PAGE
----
Saturday, September 25, 2010


When you plan and plant your flower beds, the best beds utilize the three basic flower shapes.  Your arrangements should also have a variety of these three shapes:  elongated or spiked, round, and filler.  Elongated, or spiked, flowers give a feeling of movement, and they help to develop the structure of the arrangement.  I put these in first when arranging; they give the arrangement its line.  They include lupine, bells-of-Ireland, larkspur, snapdragon, stock, salvia, tall  bearded iris, gladiola, delphinium, and monkshood.  Round flowers will naturally become the focal point of your arrangement.  They join the lines, stopping your eye and getting your attention.  They include dahlia, geranium, rose, gerbera, marigold, zinnia, scabiosa, daisy, sunflower, peony, and poppy. Filler, or transition, material softens the arrangement, gives it fullness, and brings the arrangement together, equalizing the arrangement.  These are the feathery, or airy flowers or leaves, such as baby's breath, cosmos,Jacob's ladder, fern leaves, spider flower, bachelor's-button, and bush delphinium.  Flowers should be picked just as the buds are opening, either early in the morning, before the sun is up, or late in the evening.  These are times when the moisture and sugar content are high in the blooms.  Cut the stems at an angle with sharp scissors and plunge them immediately in warm water while your arrange.  When you arrange, re cut the stems under water.  Be sure you remove all foliage that would be under water to keep  your water clean and give the bloom the longest vase life as possible.  (If you have time, "harden off" the flowers by placing in a cool, dark area for several hours or overnight before arranging).  And, of course, if you want the longest vase live, don't place in full sun or in the draft of an air conditioner.  You can also add a floral preservative to the water.  One of the things that causes the flowers to wilt quickly is the bacteria that builds up in the water.  So changing the water every day helps with this a lot.  The preservative inhibits the build up of this bacteria, prolonging the life of your arrangement.  I enjoy arranging, and the more I do, the better I become.  I always study arrangments from the florist when I'm out and about, and experiment when I can with different color combinations and sizes and shapes of flowers.  If you've got blooms in the yard, a nice arrangement is always a beautiful addition to any room.  Happy arranging!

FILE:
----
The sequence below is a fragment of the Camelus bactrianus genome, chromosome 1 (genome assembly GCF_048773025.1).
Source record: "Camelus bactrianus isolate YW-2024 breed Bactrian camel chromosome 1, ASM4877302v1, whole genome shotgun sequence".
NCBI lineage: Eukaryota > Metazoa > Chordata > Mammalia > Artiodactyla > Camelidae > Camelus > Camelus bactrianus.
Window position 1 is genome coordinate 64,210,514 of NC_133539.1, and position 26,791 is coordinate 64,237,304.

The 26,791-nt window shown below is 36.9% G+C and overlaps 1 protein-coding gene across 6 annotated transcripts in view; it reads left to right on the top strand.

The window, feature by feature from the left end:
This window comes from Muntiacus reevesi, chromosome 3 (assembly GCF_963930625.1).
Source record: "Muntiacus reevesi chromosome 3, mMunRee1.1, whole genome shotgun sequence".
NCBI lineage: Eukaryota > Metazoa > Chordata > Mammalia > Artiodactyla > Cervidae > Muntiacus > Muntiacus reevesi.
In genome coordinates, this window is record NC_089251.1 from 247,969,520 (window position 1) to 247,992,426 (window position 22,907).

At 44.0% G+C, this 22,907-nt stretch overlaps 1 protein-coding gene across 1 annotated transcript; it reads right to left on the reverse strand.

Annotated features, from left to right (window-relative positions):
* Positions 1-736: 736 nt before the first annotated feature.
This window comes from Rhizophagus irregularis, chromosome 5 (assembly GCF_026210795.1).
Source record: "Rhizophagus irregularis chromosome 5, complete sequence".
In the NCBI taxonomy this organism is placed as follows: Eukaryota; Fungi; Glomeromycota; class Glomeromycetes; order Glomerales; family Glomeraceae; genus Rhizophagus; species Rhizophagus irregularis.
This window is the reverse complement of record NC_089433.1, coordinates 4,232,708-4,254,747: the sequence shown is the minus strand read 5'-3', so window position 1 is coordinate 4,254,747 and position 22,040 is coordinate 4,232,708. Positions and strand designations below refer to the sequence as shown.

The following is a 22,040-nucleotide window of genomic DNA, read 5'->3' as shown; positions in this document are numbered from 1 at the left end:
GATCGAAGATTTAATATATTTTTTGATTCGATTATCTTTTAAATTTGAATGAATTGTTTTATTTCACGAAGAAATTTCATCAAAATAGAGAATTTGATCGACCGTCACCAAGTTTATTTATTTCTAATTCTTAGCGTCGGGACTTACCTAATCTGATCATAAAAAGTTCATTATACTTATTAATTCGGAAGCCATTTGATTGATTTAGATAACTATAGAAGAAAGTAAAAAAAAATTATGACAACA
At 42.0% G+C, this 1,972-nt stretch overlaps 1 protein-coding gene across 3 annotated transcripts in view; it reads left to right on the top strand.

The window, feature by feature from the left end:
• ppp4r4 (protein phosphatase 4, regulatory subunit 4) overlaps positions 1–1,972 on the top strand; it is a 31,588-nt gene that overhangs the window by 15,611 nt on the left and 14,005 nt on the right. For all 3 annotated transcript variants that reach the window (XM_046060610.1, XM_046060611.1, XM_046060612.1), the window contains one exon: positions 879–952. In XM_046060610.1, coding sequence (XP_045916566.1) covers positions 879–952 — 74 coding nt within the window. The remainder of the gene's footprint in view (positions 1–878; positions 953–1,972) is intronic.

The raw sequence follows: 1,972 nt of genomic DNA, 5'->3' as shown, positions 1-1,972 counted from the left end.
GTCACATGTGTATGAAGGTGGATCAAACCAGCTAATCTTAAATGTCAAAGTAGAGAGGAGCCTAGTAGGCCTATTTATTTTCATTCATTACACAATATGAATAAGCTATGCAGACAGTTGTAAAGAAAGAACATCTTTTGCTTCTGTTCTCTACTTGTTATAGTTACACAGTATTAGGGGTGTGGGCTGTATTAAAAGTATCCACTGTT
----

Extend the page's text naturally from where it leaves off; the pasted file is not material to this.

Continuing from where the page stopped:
Susanne Holland Spicker Mother, Grandmother, Homemaker, Gardener, Teacher, Photographer

Passion is defined as the love of, or the object(s) of affection and emotion. I am passionate about family, friends, flowers, food, photography and fabulous music! This blog is dedicated to those loves.

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